Wokeness and Moral Capitalism: Season 1, Episode 2

The current travails of Harvard University around the institutionalization of “wokeness” through rigorous diversity, equity and inclusion management metrics and with the decision of its president, Claudine Gay, to resign, reminded me of a commentary I wrote nearly three years ago (April 9, 2021, to be exact) addressing the then new question of whether moral capitalism should embrace “wokeness.”

I said “no” on the grounds that wokeness is the psycho-social expression of a Nietzschean will to power on the part of its advocates.  As such, it is destructive of the moral sense in each of us and so has no claim for inclusion in any moral capitalism.

You can read my argument against the morality of “woke” here.

(The recent trend to question the benefits and fairness of “wokeness”/DEI would seem to socially validate my argument.  A friend, William Colby, once told me after serving as director of the CIA, that if your hypothesis turns out to have predictive accuracy, stick with it.)

Back in 2021, I was sharply criticized by one senior business executive for being “racist” in my views.

I wrote back that he most likely did not know that my wife is Vietnamese.

I presumed he would be alert enough to then realize that I had lived for decades on a border between races, fully part of neither.  Too Vietnamese in thinking to be fully American white and too American white in thinking to be fully Vietnamese.

He did not respond.

I did not share with him a family story about my maternal grandmother.  Through her husband, our family descends from a signer of the Declaration of Independence and from a framer of our Constitution.  My direct ancestor, Winthrop Young, in 1776, took the association oath in New Hampshire to oppose with arms the operations of His Majesty’s armies in the North American colonies.

When learning of my engagement, grandmother said, “I can’t understand what has gotten into Stephen.  Two thousand years of WASP blood down the drain!”

However, after my marriage, she was most delightfully gracious to her new granddaughter-in-law.

So, the realities of racism in America have been part of “my truth” for decades.

If the racism implicit in wokeness and explicit in DEI discriminations is wrong and harmful, what narrative or frame of mind, then, would be a right fit for moral capitalism?


If we live in a post-modern culture, then a post-racism is possible.  Post-modernism applies critical thinking to delegitimate concepts, values, cognitive biases and ideologies.  Thus, post-modernist thinking – in the right hands – can delegitimate racism, leading to a culture that would be “post” racist.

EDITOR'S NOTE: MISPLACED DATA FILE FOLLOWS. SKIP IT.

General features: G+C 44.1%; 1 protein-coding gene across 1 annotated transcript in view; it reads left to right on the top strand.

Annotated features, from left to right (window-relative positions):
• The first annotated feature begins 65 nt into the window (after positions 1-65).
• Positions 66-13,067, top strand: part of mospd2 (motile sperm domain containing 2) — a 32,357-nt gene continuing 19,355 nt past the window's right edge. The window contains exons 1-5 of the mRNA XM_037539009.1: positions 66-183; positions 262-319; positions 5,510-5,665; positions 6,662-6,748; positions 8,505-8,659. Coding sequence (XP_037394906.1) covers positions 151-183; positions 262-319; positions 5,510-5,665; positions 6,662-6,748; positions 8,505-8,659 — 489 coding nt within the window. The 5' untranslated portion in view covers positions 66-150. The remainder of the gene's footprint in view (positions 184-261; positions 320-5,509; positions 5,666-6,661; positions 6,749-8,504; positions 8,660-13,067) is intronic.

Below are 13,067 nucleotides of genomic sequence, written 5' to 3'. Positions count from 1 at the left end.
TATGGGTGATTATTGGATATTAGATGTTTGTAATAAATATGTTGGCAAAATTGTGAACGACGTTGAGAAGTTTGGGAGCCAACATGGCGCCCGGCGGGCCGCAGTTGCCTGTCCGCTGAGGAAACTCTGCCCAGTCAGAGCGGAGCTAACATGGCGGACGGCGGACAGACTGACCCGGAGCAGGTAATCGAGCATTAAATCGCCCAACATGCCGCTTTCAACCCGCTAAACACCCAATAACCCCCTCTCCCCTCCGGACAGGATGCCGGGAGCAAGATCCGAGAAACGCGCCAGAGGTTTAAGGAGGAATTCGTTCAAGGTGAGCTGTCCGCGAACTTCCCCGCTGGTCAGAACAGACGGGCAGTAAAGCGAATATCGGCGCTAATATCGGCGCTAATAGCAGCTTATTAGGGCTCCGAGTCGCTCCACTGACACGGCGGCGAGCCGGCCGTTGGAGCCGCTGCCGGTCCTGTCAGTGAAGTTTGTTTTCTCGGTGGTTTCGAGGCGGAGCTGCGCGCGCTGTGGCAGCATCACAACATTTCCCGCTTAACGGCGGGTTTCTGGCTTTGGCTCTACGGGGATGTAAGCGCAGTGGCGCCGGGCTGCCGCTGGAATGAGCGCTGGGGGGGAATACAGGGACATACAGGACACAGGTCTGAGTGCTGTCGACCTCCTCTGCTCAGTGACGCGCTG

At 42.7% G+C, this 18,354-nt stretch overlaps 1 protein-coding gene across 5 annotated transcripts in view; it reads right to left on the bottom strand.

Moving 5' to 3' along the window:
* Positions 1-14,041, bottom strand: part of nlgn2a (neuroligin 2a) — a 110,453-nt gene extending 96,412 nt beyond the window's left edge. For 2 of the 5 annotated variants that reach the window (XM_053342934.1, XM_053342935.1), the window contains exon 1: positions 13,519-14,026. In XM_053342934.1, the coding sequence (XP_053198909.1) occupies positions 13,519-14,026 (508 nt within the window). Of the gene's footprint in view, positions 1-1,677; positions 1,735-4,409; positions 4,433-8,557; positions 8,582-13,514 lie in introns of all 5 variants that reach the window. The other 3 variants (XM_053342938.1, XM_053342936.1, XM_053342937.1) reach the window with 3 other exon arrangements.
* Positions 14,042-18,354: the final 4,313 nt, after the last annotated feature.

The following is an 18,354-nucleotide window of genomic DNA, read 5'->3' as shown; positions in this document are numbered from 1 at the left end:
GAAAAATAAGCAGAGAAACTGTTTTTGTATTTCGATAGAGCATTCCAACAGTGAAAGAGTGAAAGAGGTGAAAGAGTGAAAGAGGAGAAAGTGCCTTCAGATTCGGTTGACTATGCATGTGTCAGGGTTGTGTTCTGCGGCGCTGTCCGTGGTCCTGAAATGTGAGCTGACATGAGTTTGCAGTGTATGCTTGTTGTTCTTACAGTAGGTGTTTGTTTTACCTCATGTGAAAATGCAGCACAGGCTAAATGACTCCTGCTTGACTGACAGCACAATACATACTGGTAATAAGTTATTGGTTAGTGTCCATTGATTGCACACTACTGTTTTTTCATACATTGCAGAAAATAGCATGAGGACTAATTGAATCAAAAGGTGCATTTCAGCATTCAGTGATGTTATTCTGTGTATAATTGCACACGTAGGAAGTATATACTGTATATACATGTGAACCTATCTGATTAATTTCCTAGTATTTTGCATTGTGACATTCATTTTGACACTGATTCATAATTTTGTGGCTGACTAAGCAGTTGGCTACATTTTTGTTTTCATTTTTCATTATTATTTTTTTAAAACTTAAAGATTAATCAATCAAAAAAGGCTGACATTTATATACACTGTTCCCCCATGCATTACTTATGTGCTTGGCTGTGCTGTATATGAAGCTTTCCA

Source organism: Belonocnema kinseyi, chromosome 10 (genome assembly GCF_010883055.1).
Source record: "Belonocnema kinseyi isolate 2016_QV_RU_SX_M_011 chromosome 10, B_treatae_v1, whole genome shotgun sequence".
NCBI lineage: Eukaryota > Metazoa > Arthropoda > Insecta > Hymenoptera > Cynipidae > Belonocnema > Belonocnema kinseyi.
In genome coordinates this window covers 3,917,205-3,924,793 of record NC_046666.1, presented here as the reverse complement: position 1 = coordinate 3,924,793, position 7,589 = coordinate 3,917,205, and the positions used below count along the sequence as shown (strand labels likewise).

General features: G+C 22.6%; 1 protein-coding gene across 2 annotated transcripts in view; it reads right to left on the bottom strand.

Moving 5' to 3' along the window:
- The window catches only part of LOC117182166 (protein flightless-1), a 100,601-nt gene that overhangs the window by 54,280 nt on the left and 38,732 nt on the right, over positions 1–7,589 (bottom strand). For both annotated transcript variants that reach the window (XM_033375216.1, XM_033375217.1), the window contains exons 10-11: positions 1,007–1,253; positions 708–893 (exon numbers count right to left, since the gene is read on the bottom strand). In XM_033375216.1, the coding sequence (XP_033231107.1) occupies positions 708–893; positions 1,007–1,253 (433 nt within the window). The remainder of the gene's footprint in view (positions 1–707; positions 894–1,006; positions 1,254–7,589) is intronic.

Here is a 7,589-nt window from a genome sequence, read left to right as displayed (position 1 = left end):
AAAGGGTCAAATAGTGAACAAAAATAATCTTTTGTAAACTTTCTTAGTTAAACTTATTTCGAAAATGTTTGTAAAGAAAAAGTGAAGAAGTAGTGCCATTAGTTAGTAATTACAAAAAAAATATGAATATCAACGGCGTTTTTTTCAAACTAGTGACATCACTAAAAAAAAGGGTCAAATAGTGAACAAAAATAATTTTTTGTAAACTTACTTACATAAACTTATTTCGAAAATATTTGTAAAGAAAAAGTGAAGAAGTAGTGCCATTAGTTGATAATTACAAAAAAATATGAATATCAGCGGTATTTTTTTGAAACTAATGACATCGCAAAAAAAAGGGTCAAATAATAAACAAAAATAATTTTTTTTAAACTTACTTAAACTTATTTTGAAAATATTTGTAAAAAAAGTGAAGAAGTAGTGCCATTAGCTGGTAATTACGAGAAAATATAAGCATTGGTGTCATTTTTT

Secondly, I suggest that the moral basis for a post-racist world is friendship.

I recommend your quickly reading Aristotle and Cicero on friendship.

The recent encyclical of Pope Francis, Fratelli Tutti, adds a Christian dimension to friendship – “do unto others ….”  He takes as his ideal person the Good Samaritan, who comes to the aid of one not of his “race.”

Other readings that would open minds, expose biases and promote friendships are the Tao Te Jing and the Zhuang Zi from China.

I love the story from the Zhuang Zi that: “One night, Zhuang Zi went to sleep and dreamed that he was a butterfly.  He dreamt that he was flying around from flower to flower and while he was dreaming, he felt free, blown about by the breeze hither and thither.  He was quite sure that he was a butterfly.  But when he awoke, he realized that he had just been dreaming and that he was really Chuang Tzu dreaming he was a butterfly.

But then, Chuang Tzu asked himself the following question: was I Chuang Tzu dreaming I was a butterfly or am I now really a butterfly dreaming that I am Chuang Tzu?”

Apply that to who you are – is it really you who are dreaming that you are of the race that you think you are when it might be someone of another race dreaming that they are you?  Who are you really and who are they really?

The teachings of the Buddha on overcoming illusions would guide us to a post-racist way of living.  And perhaps the advice of Marcus Aurelius and other Stoics would also tend to confirm that it is possible for you and for me to put our minds in the right way.